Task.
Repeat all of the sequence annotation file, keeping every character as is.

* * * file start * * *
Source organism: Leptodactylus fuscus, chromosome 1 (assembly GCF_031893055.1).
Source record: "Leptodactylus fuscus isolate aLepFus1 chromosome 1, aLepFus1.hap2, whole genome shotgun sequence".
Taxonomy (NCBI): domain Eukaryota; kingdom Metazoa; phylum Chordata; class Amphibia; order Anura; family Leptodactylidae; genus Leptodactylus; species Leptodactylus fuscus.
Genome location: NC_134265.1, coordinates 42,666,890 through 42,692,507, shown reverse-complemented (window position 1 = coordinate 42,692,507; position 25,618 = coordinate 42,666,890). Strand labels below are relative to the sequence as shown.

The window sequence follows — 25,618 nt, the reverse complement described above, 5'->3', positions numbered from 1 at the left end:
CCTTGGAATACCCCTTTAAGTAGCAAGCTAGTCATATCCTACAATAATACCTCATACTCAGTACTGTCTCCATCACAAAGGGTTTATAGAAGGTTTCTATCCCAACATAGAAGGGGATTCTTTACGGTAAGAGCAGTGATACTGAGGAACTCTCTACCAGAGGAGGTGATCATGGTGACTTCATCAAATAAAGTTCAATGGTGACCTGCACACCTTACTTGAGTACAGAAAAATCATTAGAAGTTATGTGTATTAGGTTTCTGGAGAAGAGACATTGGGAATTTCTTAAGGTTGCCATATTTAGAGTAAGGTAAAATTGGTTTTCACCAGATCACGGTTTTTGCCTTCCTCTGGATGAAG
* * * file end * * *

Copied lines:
Source organism: Leptodactylus fuscus, chromosome 1 (assembly GCF_031893055.1).
Source record: "Leptodactylus fuscus isolate aLepFus1 chromosome 1, aLepFus1.hap2, whole genome shotgun sequence".
Taxonomy (NCBI): domain Eukaryota; kingdom Metazoa; phylum Chordata; class Amphibia; order Anura; family Leptodactylidae; genus Leptodactylus; species Leptodactylus fuscus.
Genome location: NC_134265.1, coordinates 42,666,890 through 42,692,507, shown reverse-complemented (window position 1 = coordinate 42,692,507; position 25,618 = coordinate 42,666,890). Strand labels below are relative to the sequence as shown.

The window sequence follows — 25,618 nt, the reverse complement described above, 5'->3', positions numbered from 1 at the left end:
CCTTGGAATACCCCTTTAAGTAGCAAGCTAGTCATATCCTACAATAATACCTCATACTCAGTACTGTCTCCATCACAAAGGGTTTATAGAAGGTTTCTATCCCAACATAGAAGGGGATTCTTTACGGTAAGAGCAGTGATACTGAGGAACTCTCTACCAGAGGAGGTGATCATGGTGACTTCATCAAATAAAGTTCAATGGTGACCTGCACACCTTACTTGAGTACAGAAAAATCATTAGAAGTTATGTGTATTAGGTTTCTGGAGAAGAGACATTGGGAATTTCTTAAGGTTGCCATATTTAGAGTAAGGTAAAATTGGTTTTCACCAGATCACGGTTTTTGCCTTCCTCTGGATGAAG